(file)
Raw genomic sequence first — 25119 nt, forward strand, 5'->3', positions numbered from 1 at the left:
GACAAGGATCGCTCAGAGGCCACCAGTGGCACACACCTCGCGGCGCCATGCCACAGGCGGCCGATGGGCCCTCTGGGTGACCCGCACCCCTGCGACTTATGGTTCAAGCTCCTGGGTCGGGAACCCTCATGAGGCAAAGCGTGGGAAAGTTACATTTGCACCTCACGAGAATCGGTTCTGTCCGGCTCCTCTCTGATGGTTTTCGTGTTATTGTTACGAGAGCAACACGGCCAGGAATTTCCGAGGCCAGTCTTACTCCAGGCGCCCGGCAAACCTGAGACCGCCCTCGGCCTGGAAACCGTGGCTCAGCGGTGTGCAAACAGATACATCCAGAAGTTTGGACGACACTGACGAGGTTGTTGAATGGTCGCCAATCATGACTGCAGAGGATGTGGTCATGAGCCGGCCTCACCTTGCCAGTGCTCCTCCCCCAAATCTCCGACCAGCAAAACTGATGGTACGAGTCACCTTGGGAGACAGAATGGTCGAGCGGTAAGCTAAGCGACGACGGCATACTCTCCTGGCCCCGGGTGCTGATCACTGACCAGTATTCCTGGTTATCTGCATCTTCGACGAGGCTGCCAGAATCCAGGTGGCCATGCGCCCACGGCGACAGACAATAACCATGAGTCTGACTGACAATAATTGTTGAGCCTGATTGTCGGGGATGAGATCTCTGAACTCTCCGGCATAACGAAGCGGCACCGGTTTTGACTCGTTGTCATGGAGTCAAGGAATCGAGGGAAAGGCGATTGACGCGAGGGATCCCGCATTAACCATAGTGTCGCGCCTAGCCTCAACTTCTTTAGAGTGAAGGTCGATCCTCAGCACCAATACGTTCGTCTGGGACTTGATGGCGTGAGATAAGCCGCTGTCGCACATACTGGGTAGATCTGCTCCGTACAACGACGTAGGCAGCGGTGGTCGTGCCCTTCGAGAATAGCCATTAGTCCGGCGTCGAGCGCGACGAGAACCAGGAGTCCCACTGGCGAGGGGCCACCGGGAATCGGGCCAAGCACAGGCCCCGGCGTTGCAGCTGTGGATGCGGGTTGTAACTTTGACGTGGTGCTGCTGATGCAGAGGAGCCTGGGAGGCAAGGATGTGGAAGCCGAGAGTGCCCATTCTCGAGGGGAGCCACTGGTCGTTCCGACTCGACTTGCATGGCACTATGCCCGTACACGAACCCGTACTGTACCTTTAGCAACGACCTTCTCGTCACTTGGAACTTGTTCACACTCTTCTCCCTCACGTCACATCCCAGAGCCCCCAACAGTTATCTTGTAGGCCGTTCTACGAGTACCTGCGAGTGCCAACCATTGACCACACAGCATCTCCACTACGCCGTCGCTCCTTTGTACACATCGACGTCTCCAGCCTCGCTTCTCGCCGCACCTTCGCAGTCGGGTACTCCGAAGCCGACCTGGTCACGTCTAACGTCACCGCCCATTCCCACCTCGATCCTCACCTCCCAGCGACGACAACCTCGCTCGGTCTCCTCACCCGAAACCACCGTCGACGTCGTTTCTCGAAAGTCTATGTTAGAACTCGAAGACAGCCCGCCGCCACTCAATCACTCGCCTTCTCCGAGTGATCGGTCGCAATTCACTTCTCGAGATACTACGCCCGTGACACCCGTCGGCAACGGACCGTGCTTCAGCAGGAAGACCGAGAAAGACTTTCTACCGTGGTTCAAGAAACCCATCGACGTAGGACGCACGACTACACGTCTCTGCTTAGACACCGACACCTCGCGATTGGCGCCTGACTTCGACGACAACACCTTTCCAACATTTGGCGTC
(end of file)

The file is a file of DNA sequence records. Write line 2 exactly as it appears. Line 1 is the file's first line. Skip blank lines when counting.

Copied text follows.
GACAAGGATCGCTCAGAGGCCACCAGTGGCACACACCTCGCGGCGCCATGCCACAGGCGGCCGATGGGCCCTCTGGGTGACCCGCACCCCTGCGACTTATGGTTCAAGCTCCTGGGTCGGGAACCCTCATGAGGCAAAGCGTGGGAAAGTTACATTTGCACCTCACGAGAATCGGTTCTGTCCGGCTCCTCTCTGATGGTTTTCGTGTTATTGTTACGAGAGCAACACGGCCAGGAATTTCCGAGGCCAGTCTTACTCCAGGCGCCCGGCAAACCTGAGACCGCCCTCGGCCTGGAAACCGTGGCTCAGCGGTGTGCAAACAGATACATCCAGAAGTTTGGACGACACTGACGAGGTTGTTGAATGGTCGCCAATCATGACTGCAGAGGATGTGGTCATGAGCCGGCCTCACCTTGCCAGTGCTCCTCCCCCAAATCTCCGACCAGCAAAACTGATGGTACGAGTCACCTTGGGAGACAGAATGGTCGAGCGGTAAGCTAAGCGACGACGGCATACTCTCCTGGCCCCGGGTGCTGATCACTGACCAGTATTCCTGGTTATCTGCATCTTCGACGAGGCTGCCAGAATCCAGGTGGCCATGCGCCCACGGCGACAGACAATAACCATGAGTCTGACTGACAATAATTGTTGAGCCTGATTGTCGGGGATGAGATCTCTGAACTCTCCGGCATAACGAAGCGGCACCGGTTTTGACTCGTTGTCATGGAGTCAAGGAATCGAGGGAAAGGCGATTGACGCGAGGGATCCCGCATTAACCATAGTGTCGCGCCTAGCCTCAACTTCTTTAGAGTGAAGGTCGATCCTCAGCACCAATACGTTCGTCTGGGACTTGATGGCGTGAGATAAGCCGCTGTCGCACATACTGGGTAGATCTGCTCCGTACAACGACGTAGGCAGCGGTGGTCGTGCCCTTCGAGAATAGCCATTAGTCCGGCGTCGAGCGCGACGAGAACCAGGAGTCCCACTGGCGAGGGGCCACCGGGAATCGGGCCAAGCACAGGCCCCGGCGTTGCAGCTGTGGATGCGGGTTGTAACTTTGACGTGGTGCTGCTGATGCAGAGGAGCCTGGGAGGCAAGGATGTGGAAGCCGAGAGTGCCCATTCTCGAGGGGAGCCACTGGTCGTTCCGACTCGACTTGCATGGCACTATGCCCGTACACGAACCCGTACTGTACCTTTAGCAACGACCTTCTCGTCACTTGGAACTTGTTCACACTCTTCTCCCTCACGTCACATCCCAGAGCCCCCAACAGTTATCTTGTAGGCCGTTCTACGAGTACCTGCGAGTGCCAACCATTGACCACACAGCATCTCCACTACGCCGTCGCTCCTTTGTACACATCGACGTCTCCAGCCTCGCTTCTCGCCGCACCTTCGCAGTCGGGTACTCCGAAGCCGACCTGGTCACGTCTAACGTCACCGCCCATTCCCACCTCGATCCTCACCTCCCAGCGACGACAACCTCGCTCGGTCTCCTCACCCGAAACCACCGTCGACGTCGTTTCTCGAAAGTCTATGTTAGAACTCGAAGACAGCCCGCCGCCACTCAATCACTCGCCTTCTCCGAGTGATCGGTCGCAATTCACTTCTCGAGATACTACGCCCGTGACACCCGTCGGCAACGGACCGTGCTTCAGCAGGAAGACCGAGAAAGACTTTCTACCGTGGTTCAAGAAACCCATCGACGTAGGACGCACGACTACACGTCTCTGCTTAGACACCGACACCTCGCGATTGGCGCCTGACTTCGACGACAACACCTTTCCAACATTTGGCGTC